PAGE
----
Global Arms Trade and Corruption

 
The global arms business is a priority for WPF because of the way the industry fuels violent conflict, not only by providing means but also cause for violence, by distorting diplomatic and democratizing processes. Corruption within the industry is often treated in terms of isolated incidents, when it is, in fact, representative of the business model for the industry. Our program aims to contribute to documenting the global impact of the industry as a way to change the conversation about its role in foreign and domestic policies.
 
This program, led by Samuel Perlo-Freeman, includes three primary research streams, and materials about the F35:
 

Myths of the Global Arms Trade: this program relays and defuses the seven “myths of the global arms trade.” Resources developed for this program include an interactive website and book, Indefensible: Seven Myths that Sustain the Global Arms Trade (Zed Books 2017), by Paul Holtom with WPF project collaborators. Learn more about the myths and access additional resources on this project page.

A Compendium of Arms Trade Corruption:  This database is still in development, but aims to cover, as comprehensively as possible, both domestic and international arms deals, where there have been substantive, well-grounded allegations of corruption. Cases are published on the site as they are completed, and include information on buyers and sellers, the equipment and sums of money involved, and the timeline of corruption allegations, investigations and prosecutions, where these have taken place. The aim of the database is both to highlight the prevalence of corruption in the global arms business, and to illustrate the particular features of the arms business and the political environment in which it operates that facilitates this corruption.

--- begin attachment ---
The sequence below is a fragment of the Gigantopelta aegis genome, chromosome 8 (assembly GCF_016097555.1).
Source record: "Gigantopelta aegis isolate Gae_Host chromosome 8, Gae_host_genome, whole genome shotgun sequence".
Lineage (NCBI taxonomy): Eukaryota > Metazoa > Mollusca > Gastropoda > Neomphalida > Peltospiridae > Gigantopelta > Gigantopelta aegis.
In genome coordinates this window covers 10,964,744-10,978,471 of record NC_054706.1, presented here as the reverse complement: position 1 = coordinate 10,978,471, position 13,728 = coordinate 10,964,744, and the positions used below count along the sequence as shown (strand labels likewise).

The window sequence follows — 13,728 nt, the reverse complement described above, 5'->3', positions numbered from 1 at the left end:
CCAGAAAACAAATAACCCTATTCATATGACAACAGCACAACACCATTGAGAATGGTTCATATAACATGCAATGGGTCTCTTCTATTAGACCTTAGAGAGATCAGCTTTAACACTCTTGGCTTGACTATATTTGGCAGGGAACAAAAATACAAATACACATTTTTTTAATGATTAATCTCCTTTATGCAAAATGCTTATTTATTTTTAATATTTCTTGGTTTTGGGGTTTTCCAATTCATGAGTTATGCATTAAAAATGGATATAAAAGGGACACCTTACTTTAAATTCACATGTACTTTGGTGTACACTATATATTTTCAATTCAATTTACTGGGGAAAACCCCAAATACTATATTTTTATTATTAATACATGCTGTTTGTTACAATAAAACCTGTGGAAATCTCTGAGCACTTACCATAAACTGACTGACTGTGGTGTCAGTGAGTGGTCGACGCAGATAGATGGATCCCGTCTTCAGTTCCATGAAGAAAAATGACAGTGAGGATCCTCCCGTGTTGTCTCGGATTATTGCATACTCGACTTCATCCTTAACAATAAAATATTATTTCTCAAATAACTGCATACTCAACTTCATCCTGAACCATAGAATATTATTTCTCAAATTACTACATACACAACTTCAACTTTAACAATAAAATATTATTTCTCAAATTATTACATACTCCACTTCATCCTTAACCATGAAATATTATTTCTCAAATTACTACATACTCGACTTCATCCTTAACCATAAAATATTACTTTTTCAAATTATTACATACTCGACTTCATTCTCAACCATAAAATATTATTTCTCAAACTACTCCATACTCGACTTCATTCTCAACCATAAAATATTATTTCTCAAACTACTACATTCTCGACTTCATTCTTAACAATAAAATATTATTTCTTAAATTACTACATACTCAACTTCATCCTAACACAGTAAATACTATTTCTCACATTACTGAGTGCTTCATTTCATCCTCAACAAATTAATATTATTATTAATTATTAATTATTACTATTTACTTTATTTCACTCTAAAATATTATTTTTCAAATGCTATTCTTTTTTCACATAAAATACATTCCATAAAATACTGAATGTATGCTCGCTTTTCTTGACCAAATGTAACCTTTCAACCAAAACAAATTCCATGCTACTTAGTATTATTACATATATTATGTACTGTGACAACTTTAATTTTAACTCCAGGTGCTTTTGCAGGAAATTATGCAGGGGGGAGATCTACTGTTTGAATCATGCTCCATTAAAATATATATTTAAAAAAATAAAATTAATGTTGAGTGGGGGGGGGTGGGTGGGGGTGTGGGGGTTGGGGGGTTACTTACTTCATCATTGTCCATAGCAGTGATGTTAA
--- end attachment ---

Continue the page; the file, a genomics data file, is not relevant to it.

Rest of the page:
Ecology of Military Corruption: Drawing on the Compendium and additional research, this program locates military corruption within the ecology of corruption of each particular country; the characteristic forms it takes and how it is related to corrupt practices in the wider commercial arena (including the common phenomenon of military-owned companies operating in non-military sectors) and in the political sphere (including the role of military corruption in funding political parties and patronage systems).

 

Video: The Arms Trade and the War in Yemen

Sam Perlo-Freeman, Project Manager for the Global Arms Business and Corruption project at the World Peace Foundation, explains who is arming actors in the war in Yemen and what should be done about it.